Ol' Weeping Margery is at the least an interesting character: she makes a case that she's going to be a pretty big deal in heaven, too, so you might do well to consider getting on her good side now. Her rambling, historically-and-psychologically-interesting book is utterly strange insofar as it is her recollections; that is, that it is meant unironically as an edifying saint's life, while to a modern reader Margery seems more like someone out of Dickens or Freud.
The thought strikes me: Do unsymp
Jul 14, 2007 rated it did not like it  ·  review of another edition
There is a really interesting story tied to this book, but sadly no interesting book tied to the story. Fans of Julian of Norwich, Catherine of Siena and other medieval women writers on spirituality will in my opinion find this quite lacking. Yes, Margery has a very strong feeling of devotion, but this is quite questionably devotional. Granted it's impossible to tell how accurate Margery of Kempe's self-assessment is, but the way it reads to me, this is the work of an egomanical and very vindict ...more
Angela Gilden
This independent medieval woman traveled widely

Only relatively recently available in modern English, Margery Kemp’s book is considered the first English autobiography. But it is no dry recitation of daily chores, but the story of her literally international quest for closeness to God. After a terrible illness accompanied by violent delirium, Kempe makes pilgrimage to Jerusalem and many other sites believed to bring worshippers closer to God. Her independence of mind is marked by a complete and a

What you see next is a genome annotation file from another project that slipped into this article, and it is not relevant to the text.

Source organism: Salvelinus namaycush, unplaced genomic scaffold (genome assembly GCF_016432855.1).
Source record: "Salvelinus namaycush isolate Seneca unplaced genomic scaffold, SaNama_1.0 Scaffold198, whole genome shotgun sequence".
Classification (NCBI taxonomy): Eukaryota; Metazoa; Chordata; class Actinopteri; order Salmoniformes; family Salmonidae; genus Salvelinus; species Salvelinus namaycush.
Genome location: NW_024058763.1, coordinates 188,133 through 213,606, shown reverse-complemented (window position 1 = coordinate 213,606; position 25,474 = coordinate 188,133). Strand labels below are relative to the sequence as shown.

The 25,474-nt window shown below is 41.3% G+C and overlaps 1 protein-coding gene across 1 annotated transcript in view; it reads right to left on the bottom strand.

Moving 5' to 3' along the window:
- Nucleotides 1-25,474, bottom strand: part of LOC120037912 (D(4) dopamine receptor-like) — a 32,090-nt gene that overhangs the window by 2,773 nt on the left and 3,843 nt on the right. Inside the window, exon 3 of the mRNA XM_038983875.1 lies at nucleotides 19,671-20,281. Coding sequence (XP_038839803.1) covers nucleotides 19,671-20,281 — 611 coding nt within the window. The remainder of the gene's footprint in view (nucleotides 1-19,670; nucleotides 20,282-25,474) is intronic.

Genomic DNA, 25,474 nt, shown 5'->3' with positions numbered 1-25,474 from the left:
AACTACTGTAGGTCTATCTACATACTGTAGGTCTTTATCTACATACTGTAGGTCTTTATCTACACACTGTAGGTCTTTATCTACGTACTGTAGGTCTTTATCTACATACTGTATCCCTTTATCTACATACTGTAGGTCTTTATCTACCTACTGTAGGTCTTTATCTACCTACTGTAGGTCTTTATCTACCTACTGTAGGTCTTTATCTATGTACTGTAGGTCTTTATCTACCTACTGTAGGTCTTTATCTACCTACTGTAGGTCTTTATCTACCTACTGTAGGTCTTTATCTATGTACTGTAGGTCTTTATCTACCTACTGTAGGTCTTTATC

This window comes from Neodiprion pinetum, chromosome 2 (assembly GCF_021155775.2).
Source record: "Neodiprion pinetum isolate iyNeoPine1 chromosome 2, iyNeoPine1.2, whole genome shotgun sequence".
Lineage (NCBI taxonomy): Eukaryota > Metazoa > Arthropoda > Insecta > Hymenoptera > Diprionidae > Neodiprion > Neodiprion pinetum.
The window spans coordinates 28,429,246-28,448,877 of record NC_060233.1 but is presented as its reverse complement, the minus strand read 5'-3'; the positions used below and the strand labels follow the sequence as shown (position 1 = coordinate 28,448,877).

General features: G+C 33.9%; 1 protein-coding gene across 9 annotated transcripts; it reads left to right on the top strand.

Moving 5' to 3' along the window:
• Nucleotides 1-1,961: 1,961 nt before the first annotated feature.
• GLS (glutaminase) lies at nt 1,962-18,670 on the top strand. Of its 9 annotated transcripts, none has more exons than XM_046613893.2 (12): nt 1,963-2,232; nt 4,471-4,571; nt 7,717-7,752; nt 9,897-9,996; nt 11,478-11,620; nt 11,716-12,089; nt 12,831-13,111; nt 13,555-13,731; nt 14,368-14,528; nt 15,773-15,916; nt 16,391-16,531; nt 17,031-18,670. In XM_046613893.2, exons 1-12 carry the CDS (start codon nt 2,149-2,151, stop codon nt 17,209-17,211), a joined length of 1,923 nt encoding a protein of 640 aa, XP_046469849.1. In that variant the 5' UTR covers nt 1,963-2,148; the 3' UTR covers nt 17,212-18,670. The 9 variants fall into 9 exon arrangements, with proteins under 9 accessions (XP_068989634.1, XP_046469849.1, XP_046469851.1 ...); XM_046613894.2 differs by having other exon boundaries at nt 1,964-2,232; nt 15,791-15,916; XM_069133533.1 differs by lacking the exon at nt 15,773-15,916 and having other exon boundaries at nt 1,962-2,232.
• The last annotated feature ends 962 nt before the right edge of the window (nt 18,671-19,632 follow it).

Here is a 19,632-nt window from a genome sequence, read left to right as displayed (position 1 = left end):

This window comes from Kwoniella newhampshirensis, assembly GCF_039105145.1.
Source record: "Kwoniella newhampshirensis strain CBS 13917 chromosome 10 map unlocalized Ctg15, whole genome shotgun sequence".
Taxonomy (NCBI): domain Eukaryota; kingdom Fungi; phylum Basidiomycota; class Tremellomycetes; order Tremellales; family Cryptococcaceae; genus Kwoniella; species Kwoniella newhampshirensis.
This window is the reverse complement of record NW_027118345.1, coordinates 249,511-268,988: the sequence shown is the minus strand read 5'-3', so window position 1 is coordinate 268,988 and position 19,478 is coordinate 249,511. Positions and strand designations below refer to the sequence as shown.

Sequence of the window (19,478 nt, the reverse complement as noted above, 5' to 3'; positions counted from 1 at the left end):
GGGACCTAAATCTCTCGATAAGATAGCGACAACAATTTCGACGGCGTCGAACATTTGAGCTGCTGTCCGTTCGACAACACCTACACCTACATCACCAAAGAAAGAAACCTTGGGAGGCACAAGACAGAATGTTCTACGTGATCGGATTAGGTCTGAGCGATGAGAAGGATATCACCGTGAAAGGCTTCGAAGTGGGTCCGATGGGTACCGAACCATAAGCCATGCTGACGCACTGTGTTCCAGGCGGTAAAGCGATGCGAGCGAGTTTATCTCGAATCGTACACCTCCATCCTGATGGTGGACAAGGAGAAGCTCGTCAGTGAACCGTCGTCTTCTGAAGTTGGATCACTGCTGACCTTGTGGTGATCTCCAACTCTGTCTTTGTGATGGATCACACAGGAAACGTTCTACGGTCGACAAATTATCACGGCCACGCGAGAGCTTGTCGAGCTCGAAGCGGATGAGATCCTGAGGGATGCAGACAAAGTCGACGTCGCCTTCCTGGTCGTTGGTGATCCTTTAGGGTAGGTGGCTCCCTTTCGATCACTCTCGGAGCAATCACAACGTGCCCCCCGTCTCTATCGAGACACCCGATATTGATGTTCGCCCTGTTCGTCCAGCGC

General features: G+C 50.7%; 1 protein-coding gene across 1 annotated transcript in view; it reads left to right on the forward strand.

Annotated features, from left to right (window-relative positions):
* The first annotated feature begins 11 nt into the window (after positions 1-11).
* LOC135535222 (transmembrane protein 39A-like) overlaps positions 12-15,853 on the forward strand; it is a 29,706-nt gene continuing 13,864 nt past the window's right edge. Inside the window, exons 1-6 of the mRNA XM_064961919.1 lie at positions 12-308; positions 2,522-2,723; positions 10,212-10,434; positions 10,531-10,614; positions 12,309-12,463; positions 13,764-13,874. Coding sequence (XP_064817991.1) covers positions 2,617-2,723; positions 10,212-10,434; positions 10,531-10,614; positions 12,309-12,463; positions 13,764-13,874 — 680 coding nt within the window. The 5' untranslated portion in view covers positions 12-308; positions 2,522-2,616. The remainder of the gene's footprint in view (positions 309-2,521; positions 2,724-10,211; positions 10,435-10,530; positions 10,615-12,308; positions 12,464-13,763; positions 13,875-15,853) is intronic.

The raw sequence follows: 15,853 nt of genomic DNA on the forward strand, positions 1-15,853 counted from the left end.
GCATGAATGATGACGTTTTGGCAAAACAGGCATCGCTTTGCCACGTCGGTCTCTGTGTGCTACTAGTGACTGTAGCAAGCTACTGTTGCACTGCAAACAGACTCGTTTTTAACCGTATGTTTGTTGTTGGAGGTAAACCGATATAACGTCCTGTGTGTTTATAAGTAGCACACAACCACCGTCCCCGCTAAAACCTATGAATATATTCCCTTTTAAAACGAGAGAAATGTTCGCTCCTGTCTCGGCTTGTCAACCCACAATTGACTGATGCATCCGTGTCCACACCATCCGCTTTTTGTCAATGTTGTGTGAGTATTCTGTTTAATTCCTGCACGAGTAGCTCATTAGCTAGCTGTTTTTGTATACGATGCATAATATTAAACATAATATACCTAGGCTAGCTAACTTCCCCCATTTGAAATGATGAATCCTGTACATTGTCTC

Jun 06, 2008 rated it liked it
Though I've never been a fan of autobiographies, I must admit to having enjoyed this book a little bit. I'll give it some respect considering the fact that it is one of the first autobiographies written in "English", though I couldn't help but be amused by Margery and her outlandish ways. I lost tack of all the things that made her weep....
Cliff Davis
Mar 18, 2017 rated it it was ok
What do I think of this book? I recognize its place in history -- the first extant autobiography by an English person. But how to judge it?

Is it simply the babblings of someone who suffered from mental illness -- who believed herself bound by God to do bizzare things that constantly put her at odds with her society? To do that puts me in the dangerous position of having to apply that label to others, from Abraham to Paul -- indeed, having to discount all religious experience as insanity.

Did she
Nov 20, 2017 rated it it was ok